I'm catching up a bit - this was Thursday's lesson...

The homework due for this lesson was a review/exploration of the multiplication and division properties of square roots. During the Do Now, students practiced this. I gave them problems that couldn't be simplified also (i.e. root 3 + 2root 5) because students often confuse the properties and apply them to addition and subtraction as well. They seem to need to hear about it quite a few times before it sinks in.

After this, I did some direct instruction. I started with some historical background on radicals which I just read about recently. The checkmark part of the radical sign is thought to be a manuscript form of the letter "r", which of course stands for "radix", Latin for root. It was first used in the early 1500s. What I didn't know was that the extended top bar is the last remaining holdover of the old notation of grouping, called the vinculum. I decided to explain this to students so they would understand why "you do what's in the radical first", and it actually did seem to click for some of them.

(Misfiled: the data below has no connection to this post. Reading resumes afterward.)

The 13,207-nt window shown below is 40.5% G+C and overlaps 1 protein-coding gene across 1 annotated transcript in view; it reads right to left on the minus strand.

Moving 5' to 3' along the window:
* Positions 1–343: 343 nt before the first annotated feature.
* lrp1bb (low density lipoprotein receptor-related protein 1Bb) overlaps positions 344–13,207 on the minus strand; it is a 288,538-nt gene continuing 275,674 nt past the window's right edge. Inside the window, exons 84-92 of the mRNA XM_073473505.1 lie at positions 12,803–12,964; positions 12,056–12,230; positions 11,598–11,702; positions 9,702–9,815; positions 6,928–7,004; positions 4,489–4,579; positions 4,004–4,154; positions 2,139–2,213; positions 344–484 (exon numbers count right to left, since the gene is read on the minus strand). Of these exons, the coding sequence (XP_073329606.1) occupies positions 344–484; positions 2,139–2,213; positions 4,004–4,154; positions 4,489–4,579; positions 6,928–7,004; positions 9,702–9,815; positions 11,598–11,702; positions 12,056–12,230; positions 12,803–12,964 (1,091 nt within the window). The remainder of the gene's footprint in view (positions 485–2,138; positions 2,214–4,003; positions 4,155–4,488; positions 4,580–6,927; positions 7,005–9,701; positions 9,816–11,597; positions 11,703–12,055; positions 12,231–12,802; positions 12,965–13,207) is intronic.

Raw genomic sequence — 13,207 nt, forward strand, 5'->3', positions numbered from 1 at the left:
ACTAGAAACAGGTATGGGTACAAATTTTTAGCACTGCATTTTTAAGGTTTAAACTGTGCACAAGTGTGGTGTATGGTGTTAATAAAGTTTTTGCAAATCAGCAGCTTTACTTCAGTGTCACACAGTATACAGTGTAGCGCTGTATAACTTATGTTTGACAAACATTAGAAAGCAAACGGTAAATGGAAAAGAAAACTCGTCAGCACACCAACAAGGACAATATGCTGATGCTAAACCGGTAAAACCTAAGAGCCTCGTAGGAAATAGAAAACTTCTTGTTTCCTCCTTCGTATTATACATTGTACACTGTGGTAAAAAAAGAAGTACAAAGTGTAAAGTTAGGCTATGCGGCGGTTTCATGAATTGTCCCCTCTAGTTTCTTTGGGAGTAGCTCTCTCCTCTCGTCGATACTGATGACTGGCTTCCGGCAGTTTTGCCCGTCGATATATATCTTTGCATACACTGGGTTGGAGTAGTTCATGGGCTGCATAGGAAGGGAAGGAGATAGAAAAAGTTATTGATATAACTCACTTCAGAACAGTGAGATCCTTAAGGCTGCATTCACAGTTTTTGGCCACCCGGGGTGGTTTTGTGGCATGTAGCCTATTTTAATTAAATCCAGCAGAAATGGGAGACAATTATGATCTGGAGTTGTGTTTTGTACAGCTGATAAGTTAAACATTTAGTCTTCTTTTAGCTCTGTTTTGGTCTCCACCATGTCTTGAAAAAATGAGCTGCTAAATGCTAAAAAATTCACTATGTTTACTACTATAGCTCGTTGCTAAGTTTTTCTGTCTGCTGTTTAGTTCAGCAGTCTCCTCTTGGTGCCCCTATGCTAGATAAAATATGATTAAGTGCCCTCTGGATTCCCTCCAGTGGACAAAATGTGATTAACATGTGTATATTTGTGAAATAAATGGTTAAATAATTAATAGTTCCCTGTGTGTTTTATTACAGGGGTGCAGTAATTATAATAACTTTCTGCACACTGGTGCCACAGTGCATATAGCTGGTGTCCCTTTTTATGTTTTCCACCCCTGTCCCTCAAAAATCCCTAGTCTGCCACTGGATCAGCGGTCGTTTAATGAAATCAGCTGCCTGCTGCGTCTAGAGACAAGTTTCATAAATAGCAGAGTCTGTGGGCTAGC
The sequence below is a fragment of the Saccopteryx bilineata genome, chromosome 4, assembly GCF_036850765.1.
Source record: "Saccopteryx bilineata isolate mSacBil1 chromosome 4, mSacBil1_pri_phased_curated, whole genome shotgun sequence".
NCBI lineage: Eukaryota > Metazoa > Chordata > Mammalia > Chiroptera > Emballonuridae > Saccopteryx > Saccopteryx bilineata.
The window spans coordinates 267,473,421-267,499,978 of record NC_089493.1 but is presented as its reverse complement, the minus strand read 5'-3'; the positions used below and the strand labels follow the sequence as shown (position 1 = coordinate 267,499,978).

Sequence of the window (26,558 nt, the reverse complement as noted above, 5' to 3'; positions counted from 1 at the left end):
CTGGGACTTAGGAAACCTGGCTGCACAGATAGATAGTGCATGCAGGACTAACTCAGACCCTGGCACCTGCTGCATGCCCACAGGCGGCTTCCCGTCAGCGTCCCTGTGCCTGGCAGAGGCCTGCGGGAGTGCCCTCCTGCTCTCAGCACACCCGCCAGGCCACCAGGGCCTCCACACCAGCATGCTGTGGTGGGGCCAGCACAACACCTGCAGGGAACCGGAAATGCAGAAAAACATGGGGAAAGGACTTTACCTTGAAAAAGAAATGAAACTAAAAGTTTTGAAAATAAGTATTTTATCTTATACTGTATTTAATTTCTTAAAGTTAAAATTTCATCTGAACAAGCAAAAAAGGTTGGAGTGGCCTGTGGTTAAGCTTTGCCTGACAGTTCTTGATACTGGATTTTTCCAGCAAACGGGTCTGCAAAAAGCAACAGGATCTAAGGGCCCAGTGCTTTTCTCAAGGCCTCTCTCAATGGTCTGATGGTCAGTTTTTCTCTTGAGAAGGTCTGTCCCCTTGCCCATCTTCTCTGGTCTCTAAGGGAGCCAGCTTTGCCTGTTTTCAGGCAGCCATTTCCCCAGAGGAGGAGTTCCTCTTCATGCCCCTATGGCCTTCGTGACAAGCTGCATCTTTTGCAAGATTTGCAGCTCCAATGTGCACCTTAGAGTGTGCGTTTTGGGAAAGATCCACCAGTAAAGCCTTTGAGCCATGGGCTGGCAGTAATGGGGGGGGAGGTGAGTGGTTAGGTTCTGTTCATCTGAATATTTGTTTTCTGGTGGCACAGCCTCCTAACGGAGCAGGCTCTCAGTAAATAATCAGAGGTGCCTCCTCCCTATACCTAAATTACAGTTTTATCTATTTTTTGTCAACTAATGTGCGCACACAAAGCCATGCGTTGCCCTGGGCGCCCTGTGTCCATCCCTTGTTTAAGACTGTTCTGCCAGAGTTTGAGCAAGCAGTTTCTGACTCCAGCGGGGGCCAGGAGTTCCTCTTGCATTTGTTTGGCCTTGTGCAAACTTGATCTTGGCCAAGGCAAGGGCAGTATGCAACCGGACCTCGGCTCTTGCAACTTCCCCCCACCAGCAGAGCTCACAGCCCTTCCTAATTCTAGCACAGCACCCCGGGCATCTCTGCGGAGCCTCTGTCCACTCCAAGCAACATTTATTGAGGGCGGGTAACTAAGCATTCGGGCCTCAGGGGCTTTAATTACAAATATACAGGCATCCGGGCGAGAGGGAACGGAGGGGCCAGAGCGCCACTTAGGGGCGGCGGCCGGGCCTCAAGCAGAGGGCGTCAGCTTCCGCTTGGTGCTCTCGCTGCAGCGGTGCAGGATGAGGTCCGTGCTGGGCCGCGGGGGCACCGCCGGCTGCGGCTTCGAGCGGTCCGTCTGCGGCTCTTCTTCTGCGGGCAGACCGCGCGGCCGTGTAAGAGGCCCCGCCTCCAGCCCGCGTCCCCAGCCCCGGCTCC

Following this, I showed them how to reduce square roots by finding the prime factorization and pulling out pairs of like factors. Or, as one student recalled from his 8th grade teacher, it's like two convicts trying to escape from jail, where one of them gets out but the other gets shot. I tried to go for a more mathematical explanation... We also looked at rationalizing the denominator, which was new to them. This is a holdover from the days before calculators, when dividing by a radical was quite a chore. But, the concept of rationalizing is very useful in all those fun limit problems in calculus, so I thought we should still go ahead and learn it.

After this, there was pair work practice, with lots of different types of problems combined together, the hardest being simplifying fractions like (5 + root3)/(4 - root6).

I'll post this lesson on ILoveMath.

Functions and Rates of Change

6 hours ago

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